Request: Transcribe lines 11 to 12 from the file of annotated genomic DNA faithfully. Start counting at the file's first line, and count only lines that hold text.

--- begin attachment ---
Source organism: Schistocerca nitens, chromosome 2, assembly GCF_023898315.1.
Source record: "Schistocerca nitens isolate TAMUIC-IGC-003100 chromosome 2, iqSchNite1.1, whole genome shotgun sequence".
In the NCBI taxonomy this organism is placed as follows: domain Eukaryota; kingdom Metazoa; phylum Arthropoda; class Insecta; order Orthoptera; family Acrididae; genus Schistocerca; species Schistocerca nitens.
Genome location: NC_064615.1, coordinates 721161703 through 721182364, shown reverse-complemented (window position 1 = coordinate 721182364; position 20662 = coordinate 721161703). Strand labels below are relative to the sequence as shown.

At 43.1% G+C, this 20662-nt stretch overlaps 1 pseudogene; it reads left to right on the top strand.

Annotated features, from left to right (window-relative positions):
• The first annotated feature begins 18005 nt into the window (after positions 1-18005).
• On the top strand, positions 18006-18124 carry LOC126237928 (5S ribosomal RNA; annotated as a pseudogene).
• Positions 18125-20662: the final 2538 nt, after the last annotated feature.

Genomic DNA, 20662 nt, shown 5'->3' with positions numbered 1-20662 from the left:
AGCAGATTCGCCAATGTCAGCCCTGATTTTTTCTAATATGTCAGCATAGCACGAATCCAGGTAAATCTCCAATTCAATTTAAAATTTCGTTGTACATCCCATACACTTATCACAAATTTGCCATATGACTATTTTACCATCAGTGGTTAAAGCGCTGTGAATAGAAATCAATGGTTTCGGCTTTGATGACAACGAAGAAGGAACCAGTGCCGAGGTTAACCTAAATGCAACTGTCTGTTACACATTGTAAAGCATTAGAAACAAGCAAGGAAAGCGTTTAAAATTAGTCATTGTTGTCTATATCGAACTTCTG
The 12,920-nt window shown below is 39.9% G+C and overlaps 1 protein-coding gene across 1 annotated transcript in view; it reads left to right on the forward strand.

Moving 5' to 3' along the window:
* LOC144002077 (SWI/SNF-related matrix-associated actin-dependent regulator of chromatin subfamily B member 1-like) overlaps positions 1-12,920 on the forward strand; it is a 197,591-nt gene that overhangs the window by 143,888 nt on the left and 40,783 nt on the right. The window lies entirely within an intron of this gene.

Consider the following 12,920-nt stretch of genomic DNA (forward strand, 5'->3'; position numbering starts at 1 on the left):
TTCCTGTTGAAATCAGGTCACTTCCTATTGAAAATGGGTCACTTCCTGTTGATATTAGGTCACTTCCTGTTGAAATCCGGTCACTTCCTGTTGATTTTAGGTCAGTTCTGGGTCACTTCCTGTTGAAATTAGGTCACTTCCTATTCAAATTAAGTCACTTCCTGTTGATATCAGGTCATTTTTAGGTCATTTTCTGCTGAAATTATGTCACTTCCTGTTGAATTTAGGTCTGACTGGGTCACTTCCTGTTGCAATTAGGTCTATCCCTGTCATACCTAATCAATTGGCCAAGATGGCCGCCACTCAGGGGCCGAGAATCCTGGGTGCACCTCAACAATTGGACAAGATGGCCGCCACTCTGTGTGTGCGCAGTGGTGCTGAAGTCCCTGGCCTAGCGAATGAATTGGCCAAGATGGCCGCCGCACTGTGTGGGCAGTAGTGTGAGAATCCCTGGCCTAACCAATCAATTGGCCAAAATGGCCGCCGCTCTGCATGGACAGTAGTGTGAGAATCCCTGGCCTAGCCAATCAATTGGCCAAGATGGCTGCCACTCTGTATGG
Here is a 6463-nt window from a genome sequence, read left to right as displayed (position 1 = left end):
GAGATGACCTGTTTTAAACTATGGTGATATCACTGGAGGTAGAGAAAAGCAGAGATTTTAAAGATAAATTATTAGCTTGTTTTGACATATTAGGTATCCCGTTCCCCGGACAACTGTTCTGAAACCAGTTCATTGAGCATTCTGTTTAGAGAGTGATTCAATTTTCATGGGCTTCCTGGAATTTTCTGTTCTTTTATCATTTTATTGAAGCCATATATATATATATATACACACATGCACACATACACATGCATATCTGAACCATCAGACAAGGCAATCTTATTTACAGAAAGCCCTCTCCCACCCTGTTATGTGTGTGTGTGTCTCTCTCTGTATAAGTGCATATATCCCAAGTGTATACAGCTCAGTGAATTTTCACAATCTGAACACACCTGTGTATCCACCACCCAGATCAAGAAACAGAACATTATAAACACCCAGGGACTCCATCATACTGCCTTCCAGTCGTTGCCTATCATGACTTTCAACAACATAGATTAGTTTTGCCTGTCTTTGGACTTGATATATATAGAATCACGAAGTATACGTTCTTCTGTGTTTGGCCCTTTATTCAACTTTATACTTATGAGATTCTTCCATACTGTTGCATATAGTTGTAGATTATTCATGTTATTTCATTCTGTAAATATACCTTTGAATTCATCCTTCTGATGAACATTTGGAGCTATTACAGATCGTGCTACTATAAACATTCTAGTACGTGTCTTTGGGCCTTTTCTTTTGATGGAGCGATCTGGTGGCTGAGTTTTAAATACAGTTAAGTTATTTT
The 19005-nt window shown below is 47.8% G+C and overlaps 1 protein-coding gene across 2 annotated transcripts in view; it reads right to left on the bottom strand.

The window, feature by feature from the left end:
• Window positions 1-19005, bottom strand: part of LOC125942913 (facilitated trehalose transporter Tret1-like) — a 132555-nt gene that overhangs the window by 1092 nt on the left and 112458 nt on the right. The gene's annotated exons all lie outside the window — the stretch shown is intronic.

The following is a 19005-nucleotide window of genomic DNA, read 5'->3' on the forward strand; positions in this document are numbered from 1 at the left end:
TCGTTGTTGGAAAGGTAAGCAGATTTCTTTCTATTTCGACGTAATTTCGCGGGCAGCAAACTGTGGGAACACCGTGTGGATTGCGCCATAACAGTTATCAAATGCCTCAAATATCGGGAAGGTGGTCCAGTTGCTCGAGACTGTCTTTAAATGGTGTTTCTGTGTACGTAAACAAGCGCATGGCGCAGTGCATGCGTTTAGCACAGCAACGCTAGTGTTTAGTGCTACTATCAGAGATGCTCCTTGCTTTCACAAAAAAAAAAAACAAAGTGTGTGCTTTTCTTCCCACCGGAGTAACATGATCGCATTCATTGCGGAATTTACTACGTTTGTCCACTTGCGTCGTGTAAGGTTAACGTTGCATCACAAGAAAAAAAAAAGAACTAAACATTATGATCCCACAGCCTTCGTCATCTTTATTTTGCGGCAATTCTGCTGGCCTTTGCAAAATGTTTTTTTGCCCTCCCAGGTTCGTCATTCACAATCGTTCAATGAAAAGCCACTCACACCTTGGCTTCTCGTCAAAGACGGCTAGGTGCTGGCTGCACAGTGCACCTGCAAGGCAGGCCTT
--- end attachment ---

AGCAGATTCGCCAATGTCAGCCCTGATTTTTTCTAATATGTCAGCATAGCACGAATCCAGGTAAATCTCCAATTCAATTTAAAATTTCGTTGTACATCCCATACACTTATCACAAATTTGCCATATGACTATTTTACCATCAGTGGTTAAAGCGCTGTGAATAGAAATCAATGGTTTCGGCTTTGATGACAACGAAGAAGGAACCAGTGCCGAGGTTAACCTAAATGCAACTGTCTGTTACACATTGTAAAGCATTAGAAACAAGCAAGGAAAGCGTTTAAAATTAGTCATTGTTGTCTATATCGAACTTCTG
The 12,920-nt window shown below is 39.9% G+C and overlaps 1 protein-coding gene across 1 annotated transcript in view; it reads left to right on the forward strand.